Other forms of mechanical ventilation also aim at alveolar recruitment: keeping the lung open by means of intrinsic PEEP using higher respiratory rate and inverse ratio ventilation; biphasic positive airway pressure (BIPAP) and airway pressure release ventilation (APRV); rapid alveolar recruitment by means of a brief reopening maneuver followed by the principle of “keeping the lung open” (“complete” open lung concept, (23); and administration of very low tidal volumes using very high respiratory rate (high frequency ventilation).


There is no confirmatory evidence on the advantage of the treatment of ARDS with N-acetylcysteine, ambroxol, steroids, liposomal prostaglandin E1, ketoconazole or almitrine.

N-acetylcysteine, an antioxidant and a precursor of glutathione synthesis, has been found to inhibit the production of proinflammatory cytokines. Although studies in patients with ARDS and septic shock did not show any significant reduction in mortality, a rise in plasma and erythrocyte glutathione content, improvement in chest x-ray findings, a rise in systemic vascular resistance, increases in oxygen delivery and consumption, improved oxygenation and a reduction of the duration of mechanical ventilation were observed with this drug (grade B). Recommended dose is 150mg/kg body weight as a bolus, followed by 12.5 mg/kg/hr as a maintenance dose (2426).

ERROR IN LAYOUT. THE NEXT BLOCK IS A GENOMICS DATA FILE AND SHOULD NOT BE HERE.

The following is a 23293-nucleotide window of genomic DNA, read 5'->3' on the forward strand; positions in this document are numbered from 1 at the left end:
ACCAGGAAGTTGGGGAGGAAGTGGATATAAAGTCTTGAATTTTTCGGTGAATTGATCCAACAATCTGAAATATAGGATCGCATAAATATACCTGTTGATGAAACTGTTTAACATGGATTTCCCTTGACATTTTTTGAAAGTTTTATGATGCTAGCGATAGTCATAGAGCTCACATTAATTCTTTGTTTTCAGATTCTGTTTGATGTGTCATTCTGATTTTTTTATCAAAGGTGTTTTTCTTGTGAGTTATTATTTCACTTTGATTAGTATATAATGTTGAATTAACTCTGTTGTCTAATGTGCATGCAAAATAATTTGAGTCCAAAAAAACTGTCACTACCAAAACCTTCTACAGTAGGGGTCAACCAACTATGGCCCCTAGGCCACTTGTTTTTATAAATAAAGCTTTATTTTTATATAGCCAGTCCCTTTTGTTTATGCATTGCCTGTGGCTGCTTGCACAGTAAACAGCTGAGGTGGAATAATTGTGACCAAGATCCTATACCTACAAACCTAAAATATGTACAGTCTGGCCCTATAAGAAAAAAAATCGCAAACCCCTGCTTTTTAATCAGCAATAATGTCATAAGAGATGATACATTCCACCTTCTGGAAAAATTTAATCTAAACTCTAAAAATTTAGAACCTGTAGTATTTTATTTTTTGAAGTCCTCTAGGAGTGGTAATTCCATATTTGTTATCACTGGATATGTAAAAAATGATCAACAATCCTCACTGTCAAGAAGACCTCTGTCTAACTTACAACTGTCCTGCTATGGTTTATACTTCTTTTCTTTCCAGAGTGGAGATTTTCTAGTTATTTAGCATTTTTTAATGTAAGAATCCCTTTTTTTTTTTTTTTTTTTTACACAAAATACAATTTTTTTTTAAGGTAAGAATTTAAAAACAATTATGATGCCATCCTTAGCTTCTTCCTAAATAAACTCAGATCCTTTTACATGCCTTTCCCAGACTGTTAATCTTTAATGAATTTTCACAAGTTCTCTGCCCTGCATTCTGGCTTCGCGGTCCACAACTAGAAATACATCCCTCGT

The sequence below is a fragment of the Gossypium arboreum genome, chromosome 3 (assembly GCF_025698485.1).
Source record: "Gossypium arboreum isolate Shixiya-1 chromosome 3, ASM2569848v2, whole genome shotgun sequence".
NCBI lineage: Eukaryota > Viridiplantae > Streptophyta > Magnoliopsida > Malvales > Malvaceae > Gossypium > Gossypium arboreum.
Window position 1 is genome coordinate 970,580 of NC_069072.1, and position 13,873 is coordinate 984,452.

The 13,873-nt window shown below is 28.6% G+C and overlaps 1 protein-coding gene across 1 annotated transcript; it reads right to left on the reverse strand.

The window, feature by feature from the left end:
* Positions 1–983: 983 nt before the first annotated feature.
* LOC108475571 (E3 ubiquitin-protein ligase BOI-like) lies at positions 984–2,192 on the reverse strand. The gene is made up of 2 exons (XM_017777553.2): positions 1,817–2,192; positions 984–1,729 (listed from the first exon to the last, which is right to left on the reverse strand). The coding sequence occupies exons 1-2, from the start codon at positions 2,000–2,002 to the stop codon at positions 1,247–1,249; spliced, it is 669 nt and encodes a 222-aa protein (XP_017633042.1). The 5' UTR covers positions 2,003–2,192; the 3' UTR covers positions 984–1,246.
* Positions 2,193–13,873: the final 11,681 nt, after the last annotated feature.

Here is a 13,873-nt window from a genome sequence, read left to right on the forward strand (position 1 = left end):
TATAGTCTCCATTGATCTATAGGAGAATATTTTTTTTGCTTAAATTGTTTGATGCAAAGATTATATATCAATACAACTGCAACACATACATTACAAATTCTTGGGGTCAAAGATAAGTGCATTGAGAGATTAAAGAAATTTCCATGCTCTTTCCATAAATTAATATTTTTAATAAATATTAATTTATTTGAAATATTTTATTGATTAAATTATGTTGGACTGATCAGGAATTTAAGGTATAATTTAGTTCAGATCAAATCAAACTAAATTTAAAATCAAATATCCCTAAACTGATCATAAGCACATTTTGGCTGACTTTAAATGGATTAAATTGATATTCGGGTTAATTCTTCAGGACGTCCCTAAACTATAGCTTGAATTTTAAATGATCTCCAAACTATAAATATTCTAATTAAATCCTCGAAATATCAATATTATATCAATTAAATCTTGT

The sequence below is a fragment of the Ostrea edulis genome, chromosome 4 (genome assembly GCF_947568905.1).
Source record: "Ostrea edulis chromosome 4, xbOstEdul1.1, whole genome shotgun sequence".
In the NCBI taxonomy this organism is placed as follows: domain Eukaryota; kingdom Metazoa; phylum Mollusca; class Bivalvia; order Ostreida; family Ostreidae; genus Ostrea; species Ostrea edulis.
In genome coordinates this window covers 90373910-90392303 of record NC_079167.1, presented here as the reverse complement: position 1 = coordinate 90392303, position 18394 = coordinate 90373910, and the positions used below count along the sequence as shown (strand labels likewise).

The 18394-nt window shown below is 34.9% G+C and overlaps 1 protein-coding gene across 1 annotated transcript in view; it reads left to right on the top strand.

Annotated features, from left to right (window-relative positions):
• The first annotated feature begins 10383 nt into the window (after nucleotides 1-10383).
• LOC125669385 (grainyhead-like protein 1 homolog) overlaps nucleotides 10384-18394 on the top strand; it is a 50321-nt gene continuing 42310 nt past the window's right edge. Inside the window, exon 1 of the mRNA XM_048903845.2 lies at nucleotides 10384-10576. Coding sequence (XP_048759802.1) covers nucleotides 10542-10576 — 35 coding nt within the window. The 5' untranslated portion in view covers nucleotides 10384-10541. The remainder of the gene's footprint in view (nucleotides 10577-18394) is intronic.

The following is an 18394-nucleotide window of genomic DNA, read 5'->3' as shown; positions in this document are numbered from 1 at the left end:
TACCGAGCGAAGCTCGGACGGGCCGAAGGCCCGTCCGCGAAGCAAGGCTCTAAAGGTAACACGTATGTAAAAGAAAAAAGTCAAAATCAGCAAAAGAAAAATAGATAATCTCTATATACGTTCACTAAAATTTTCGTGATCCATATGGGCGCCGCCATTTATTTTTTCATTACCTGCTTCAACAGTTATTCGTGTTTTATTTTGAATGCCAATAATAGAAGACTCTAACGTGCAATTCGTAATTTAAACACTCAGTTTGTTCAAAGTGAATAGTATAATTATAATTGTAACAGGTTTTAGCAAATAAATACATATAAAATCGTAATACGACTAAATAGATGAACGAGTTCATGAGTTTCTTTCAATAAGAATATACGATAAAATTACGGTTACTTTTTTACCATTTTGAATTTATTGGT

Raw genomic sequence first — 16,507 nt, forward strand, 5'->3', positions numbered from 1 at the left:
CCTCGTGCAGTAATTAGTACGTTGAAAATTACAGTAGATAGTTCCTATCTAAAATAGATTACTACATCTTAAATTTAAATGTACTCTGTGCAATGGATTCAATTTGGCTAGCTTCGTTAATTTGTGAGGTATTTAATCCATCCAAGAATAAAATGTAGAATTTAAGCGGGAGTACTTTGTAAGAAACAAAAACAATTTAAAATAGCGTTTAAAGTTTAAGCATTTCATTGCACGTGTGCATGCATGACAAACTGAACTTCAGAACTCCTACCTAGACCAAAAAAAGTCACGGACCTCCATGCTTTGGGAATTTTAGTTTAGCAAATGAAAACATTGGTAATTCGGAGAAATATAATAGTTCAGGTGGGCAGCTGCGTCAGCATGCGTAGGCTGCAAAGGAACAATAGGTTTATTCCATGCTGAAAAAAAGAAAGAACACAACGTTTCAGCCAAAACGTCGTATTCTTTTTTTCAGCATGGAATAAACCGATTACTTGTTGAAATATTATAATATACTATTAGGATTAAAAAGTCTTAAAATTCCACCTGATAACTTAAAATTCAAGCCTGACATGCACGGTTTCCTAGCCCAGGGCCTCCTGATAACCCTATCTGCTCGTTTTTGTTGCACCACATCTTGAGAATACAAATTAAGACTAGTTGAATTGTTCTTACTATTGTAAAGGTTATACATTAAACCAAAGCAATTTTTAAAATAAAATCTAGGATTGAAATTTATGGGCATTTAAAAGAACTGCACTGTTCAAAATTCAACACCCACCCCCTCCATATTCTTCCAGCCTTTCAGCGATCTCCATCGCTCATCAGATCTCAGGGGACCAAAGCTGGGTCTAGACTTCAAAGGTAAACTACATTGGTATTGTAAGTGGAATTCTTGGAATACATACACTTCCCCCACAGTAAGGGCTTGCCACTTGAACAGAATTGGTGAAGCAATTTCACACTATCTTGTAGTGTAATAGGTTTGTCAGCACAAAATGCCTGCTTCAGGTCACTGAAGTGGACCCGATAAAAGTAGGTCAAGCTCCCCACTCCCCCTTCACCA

Ambroxol is also an antioxidant found to stimulate surfactant production. Clinical efficacy was observed in patients with bronchopulmonary complications following upper abdominal surgery (27) and in case reports on its prophylactic administration to prevent postoperative atelectasis, and as a therapy in pulmonary aspiration of gastric content (grade B). Recommended dose is 300mg/day as a continuous intravenous infusion, to be reduced over 5 to 6 days.